Let’s be honest — with the high level of urbanization in our world, growing seasonal fruits and vegetables just isn’t feasible for everyone. But the good news is…during the peak of harvest there are multiple ways to acquire fresh, home-grown produce without having to step foot in a grocery store or break the bank!
Growing your own vegetable garden and buying produce at the store aren’t the only ways to acquire fresh foods.
Be encouraged, there are many ways to get fresh fruits and veggies into your kitchen and on you plate.
Keep your eyes open for roadside stands. Granted these vary based on location and geography, and they tend to populate the roads more heavily when it gets later in the summer, or into early fall, but roadside stands are a great way to enjoy fresh, local produce without having to grow it yourself. Bonus: If you find something really great, take the foods home, and then plan your meals for the next week around them!
Farmers markets. Farmer’s markets are a great place for food shopping and networking! Meet the farmers face-to-face, learn what grows in your area, and find a trusted food source. Note: In case you’re interested, here’s my best money-saving farmer’s market tip…go near the end of the advertised market hours. I have had the best luck gleaning the leftovers for a fraction of the price. Farmers are often looking to un-load their remaining stock and they are much more willing to drop the price in order to make a sale.
Make friends with an avid gardener. Those who grow a large garden each year always seem to grow a surplus, just in case. If you know someone who gardens faithfully, offer to help in the garden or barter in exchange for produce. Many home gardeners are very happy to have the help and are very likewise willing to share the surplus.
Share a garden with someone else. If lack of space is your issue, consider an arrangement where someone else — a friend or family member — who has space for a garden and you share resources and efforts. For example, you could plant a garden in a friend’s backyard and then spend a preset amount of time each week working to cultivate and care for it with your friend. In the end you both would split the harvest.
Network with your local Slow Food chapter. As their website defines it, “Slow Food is an idea, a way of living and a way of eating. It is part of a global, grassroots movement with thousands of members in over 150 countries, which links the pleasure of food with a commitment to community and the environment.” Click here to find your local chapter and get connected with like-minded others who can better help you source local, fresh-grown foods.
Eat and buy in season. There are crop calendars for every state and zip code that tell you what is available and in season throughout the year. Check it out and then gear your fresh produce purchases surrounding those foods.
Join a co-op or CSA (Community Support Agriculture) program. So you’re learning to eat in season and you’re willing to be flexible, a farmer’s co-op, or CSA, can offer a great alternative to growing your own. In our area, most CSA’s involve receiving a box of whatever the farm is producing that week…that often makes it unpredictable, both in terms of the actual amount of food you end up with and the exact items you get. My CSA farmer functions on a “farm share” basis. So basically we pay per farm share and then shop directly at the farm, or at other markets throughout the week, and buy our produce — as little or as much as needed each week — until the share runs out.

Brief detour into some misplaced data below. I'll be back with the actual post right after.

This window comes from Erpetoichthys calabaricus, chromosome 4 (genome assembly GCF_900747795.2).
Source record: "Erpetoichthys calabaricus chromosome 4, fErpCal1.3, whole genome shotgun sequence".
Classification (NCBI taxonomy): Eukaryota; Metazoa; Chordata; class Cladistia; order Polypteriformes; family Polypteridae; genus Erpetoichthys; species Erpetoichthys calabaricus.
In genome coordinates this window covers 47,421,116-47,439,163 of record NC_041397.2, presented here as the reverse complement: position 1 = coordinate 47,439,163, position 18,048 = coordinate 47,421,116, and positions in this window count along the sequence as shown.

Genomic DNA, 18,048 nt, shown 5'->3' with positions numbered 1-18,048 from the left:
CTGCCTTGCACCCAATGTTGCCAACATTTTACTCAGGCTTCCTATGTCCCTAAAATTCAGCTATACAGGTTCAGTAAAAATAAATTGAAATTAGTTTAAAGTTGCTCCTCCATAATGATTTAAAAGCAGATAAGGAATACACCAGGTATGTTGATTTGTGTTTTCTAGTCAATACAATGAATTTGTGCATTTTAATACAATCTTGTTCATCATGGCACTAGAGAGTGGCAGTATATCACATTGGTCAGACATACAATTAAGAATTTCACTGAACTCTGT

Replace landscape plants with edibles. If your time and space is limited, you could maximize outdoor areas and put in decorative borders full of herbs, rainbow Swiss chard and striking cayenne pepper plants. And instead of the short-lived color of azaleas in the spring, grow blueberries that are decorative year-round. The possibilities are endless and edible landscapes aren’t just pretty — they provide highly-nutritious fruits and veggies that can save you money.
Forage. Wild edibles can be found nearly everywhere. Not to far from the “suburban oasis” and chemical lawns, our homes are often times surrounded by groceries — free for the pickin’. From dandelions, wild strawberries, blackberries, and violets, to plantain, clover, and sorrel I encourage you to learn how to identify the food that grows naturally in your area!
“U-Pick” Farms. Making a trip to a “u-pick” farm can be a super fun family activity — and budget-friendly too. For example, there’s an apple orchard near us that allows for the droppings to be sold at an extremely discounted rate. And we often find that strawberries picked by the pint are significantly cheaper than those that are pre-packaged. Click here to search for “u-pick” farms in your area.
Grow a few plants in containers. Growing fruits and vegetables in the ground and keeping a traditional garden may not be an option for several reasons — a lack of backyard space, pets, or homeowner association rules — but growing a few plants in containers or small pots on your porch, patio, or fire escape could provide a workable solution. Be sure to grow the most profitable plants in order to save yourself the most money for your efforts. Read more about growing in small spaces here…
What about you! Are you able to grow a garden? If not, what alternatives do you have for acquiring fresh fruits and vegetables?